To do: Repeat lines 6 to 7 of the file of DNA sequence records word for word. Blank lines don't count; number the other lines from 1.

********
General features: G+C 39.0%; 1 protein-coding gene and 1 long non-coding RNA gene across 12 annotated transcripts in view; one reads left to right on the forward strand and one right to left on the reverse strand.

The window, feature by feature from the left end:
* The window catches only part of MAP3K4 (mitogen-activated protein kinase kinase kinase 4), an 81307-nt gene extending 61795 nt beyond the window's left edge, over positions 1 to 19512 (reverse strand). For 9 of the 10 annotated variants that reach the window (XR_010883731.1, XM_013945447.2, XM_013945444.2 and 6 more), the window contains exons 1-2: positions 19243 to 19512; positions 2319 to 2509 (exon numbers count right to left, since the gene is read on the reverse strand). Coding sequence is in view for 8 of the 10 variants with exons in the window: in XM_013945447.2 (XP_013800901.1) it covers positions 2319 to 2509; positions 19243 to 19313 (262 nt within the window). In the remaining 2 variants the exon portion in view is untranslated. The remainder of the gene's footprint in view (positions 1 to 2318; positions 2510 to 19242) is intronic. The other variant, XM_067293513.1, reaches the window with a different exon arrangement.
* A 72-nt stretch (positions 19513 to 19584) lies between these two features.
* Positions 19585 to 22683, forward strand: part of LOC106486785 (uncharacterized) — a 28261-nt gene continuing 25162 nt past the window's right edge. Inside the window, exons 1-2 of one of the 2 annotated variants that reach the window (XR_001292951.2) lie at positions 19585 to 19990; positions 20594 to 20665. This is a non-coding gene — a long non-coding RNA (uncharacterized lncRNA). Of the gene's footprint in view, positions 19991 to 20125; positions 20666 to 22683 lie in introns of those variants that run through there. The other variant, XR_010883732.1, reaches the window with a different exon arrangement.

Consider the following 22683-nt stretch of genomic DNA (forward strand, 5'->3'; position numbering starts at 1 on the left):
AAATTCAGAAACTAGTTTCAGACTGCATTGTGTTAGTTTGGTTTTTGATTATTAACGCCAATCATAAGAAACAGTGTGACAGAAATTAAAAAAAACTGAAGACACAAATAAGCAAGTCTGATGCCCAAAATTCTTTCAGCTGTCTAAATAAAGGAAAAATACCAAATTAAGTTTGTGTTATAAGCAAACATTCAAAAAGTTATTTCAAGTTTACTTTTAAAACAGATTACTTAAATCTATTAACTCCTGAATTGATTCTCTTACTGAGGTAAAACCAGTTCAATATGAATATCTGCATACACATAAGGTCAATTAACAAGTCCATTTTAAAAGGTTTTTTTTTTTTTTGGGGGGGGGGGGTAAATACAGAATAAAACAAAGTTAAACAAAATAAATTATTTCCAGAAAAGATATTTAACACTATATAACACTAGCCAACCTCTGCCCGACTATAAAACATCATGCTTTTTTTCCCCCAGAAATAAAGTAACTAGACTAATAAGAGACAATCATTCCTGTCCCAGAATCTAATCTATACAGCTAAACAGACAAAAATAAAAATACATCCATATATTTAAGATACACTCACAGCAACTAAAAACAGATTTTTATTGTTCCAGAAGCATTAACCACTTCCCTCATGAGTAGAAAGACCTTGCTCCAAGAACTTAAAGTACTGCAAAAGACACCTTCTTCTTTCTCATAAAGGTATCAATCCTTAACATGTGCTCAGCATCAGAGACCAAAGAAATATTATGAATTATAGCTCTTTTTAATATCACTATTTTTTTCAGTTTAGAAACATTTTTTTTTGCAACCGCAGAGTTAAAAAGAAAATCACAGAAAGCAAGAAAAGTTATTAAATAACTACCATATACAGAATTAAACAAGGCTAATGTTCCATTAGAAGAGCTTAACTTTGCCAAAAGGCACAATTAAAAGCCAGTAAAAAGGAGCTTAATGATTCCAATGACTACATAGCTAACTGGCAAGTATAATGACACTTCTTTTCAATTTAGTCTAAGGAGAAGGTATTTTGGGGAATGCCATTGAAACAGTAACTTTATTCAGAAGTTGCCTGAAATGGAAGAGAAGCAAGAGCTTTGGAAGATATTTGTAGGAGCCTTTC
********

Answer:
Consider the following 22683-nt stretch of genomic DNA (forward strand, 5'->3'; position numbering starts at 1 on the left):
AAATTCAGAAACTAGTTTCAGACTGCATTGTGTTAGTTTGGTTTTTGATTATTAACGCCAATCATAAGAAACAGTGTGACAGAAATTAAAAAAAACTGAAGACACAAATAAGCAAGTCTGATGCCCAAAATTCTTTCAGCTGTCTAAATAAAGGAAAAATACCAAATTAAGTTTGTGTTATAAGCAAACATTCAAAAAGTTATTTCAAGTTTACTTTTAAAACAGATTACTTAAATCTATTAACTCCTGAATTGATTCTCTTACTGAGGTAAAACCAGTTCAATATGAATATCTGCATACACATAAGGTCAATTAACAAGTCCATTTTAAAAGGTTTTTTTTTTTTTTGGGGGGGGGGGGTAAATACAGAATAAAACAAAGTTAAACAAAATAAATTATTTCCAGAAAAGATATTTAACACTATATAACACTAGCCAACCTCTGCCCGACTATAAAACATCATGCTTTTTTTCCCCCAGAAATAAAGTAACTAGACTAATAAGAGACAATCATTCCTGTCCCAGAATCTAATCTATACAGCTAAACAGACAAAAATAAAAATACATCCATATATTTAAGATACACTCACAGCAACTAAAAACAGATTTTTATTGTTCCAGAAGCATTAACCACTTCCCTCATGAGTAGAAAGACCTTGCTCCAAGAACTTAAAGTACTGCAAAAGACACCTTCTTCTTTCTCATAAAGGTATCAATCCTTAACATGTGCTCAGCATCAGAGACCAAAGAAATATTATGAATTATAGCTCTTTTTAATATCACTATTTTTTTCAGTTTAGAAACATTTTTTTTTGCAACCGCAGAGTTAAAAAGAAAATCACAGAAAGCAAGAAAAGTTATTAAATAACTACCATATACAGAATTAAACAAGGCTAATGTTCCATTAGAAGAGCTTAACTTTGCCAAAAGGCACAATTAAAAGCCAGTAAAAAGGAGCTTAATGATTCCAATGACTACATAGCTAACTGGCAAGTATAATGACACTTCTTTTCAATTTAGTCTAAGGAGAAGGTATTTTGGGGAATGCCATTGAAACAGTAACTTTATTCAGAAGTTGCCTGAAATGGAAGAGAAGCAAGAGCTTTGGAAGATATTTGTAGGAGCCTTTC